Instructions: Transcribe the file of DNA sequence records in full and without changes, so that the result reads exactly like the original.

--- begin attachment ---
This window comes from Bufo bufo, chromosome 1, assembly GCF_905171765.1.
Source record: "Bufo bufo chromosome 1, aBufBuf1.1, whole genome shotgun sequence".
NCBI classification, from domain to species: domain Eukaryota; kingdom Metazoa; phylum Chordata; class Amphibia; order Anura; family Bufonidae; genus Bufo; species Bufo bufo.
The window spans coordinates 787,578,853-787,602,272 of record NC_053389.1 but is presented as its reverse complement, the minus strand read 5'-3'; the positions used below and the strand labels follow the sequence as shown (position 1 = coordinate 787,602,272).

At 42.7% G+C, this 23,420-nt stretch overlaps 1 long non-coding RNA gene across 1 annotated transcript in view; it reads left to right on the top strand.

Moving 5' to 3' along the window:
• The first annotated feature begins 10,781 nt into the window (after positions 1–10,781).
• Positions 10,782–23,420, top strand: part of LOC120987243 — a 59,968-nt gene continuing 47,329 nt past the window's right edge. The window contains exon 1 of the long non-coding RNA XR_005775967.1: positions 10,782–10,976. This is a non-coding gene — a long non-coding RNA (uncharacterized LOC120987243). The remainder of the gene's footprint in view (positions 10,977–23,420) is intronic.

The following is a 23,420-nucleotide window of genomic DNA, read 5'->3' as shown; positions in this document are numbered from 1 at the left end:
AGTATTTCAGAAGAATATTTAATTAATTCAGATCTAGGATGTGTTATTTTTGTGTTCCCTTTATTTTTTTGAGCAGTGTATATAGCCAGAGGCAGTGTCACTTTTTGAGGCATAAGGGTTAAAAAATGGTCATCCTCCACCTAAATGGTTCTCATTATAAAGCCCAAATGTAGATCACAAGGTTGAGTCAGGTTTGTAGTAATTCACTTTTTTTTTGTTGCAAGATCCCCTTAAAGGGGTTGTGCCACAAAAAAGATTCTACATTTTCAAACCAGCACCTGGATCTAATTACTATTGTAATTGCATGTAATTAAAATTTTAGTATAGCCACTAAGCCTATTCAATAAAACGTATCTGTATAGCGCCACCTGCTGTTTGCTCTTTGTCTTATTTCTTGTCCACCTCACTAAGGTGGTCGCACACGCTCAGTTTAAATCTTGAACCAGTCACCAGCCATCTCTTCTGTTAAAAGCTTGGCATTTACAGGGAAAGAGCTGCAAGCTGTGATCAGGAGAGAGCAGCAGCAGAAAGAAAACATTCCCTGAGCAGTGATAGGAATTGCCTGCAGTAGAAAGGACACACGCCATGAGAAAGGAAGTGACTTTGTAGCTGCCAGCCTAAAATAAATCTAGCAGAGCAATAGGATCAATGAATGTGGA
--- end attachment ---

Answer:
This window comes from Bufo bufo, chromosome 1, assembly GCF_905171765.1.
Source record: "Bufo bufo chromosome 1, aBufBuf1.1, whole genome shotgun sequence".
NCBI classification, from domain to species: domain Eukaryota; kingdom Metazoa; phylum Chordata; class Amphibia; order Anura; family Bufonidae; genus Bufo; species Bufo bufo.
The window spans coordinates 787,578,853-787,602,272 of record NC_053389.1 but is presented as its reverse complement, the minus strand read 5'-3'; the positions used below and the strand labels follow the sequence as shown (position 1 = coordinate 787,602,272).

At 42.7% G+C, this 23,420-nt stretch overlaps 1 long non-coding RNA gene across 1 annotated transcript in view; it reads left to right on the top strand.

Moving 5' to 3' along the window:
• The first annotated feature begins 10,781 nt into the window (after positions 1–10,781).
• Positions 10,782–23,420, top strand: part of LOC120987243 — a 59,968-nt gene continuing 47,329 nt past the window's right edge. The window contains exon 1 of the long non-coding RNA XR_005775967.1: positions 10,782–10,976. This is a non-coding gene — a long non-coding RNA (uncharacterized LOC120987243). The remainder of the gene's footprint in view (positions 10,977–23,420) is intronic.

The following is a 23,420-nucleotide window of genomic DNA, read 5'->3' as shown; positions in this document are numbered from 1 at the left end:
AGTATTTCAGAAGAATATTTAATTAATTCAGATCTAGGATGTGTTATTTTTGTGTTCCCTTTATTTTTTTGAGCAGTGTATATAGCCAGAGGCAGTGTCACTTTTTGAGGCATAAGGGTTAAAAAATGGTCATCCTCCACCTAAATGGTTCTCATTATAAAGCCCAAATGTAGATCACAAGGTTGAGTCAGGTTTGTAGTAATTCACTTTTTTTTTGTTGCAAGATCCCCTTAAAGGGGTTGTGCCACAAAAAAGATTCTACATTTTCAAACCAGCACCTGGATCTAATTACTATTGTAATTGCATGTAATTAAAATTTTAGTATAGCCACTAAGCCTATTCAATAAAACGTATCTGTATAGCGCCACCTGCTGTTTGCTCTTTGTCTTATTTCTTGTCCACCTCACTAAGGTGGTCGCACACGCTCAGTTTAAATCTTGAACCAGTCACCAGCCATCTCTTCTGTTAAAAGCTTGGCATTTACAGGGAAAGAGCTGCAAGCTGTGATCAGGAGAGAGCAGCAGCAGAAAGAAAACATTCCCTGAGCAGTGATAGGAATTGCCTGCAGTAGAAAGGACACACGCCATGAGAAAGGAAGTGACTTTGTAGCTGCCAGCCTAAAATAAATCTAGCAGAGCAATAGGATCAATGAATGTGGA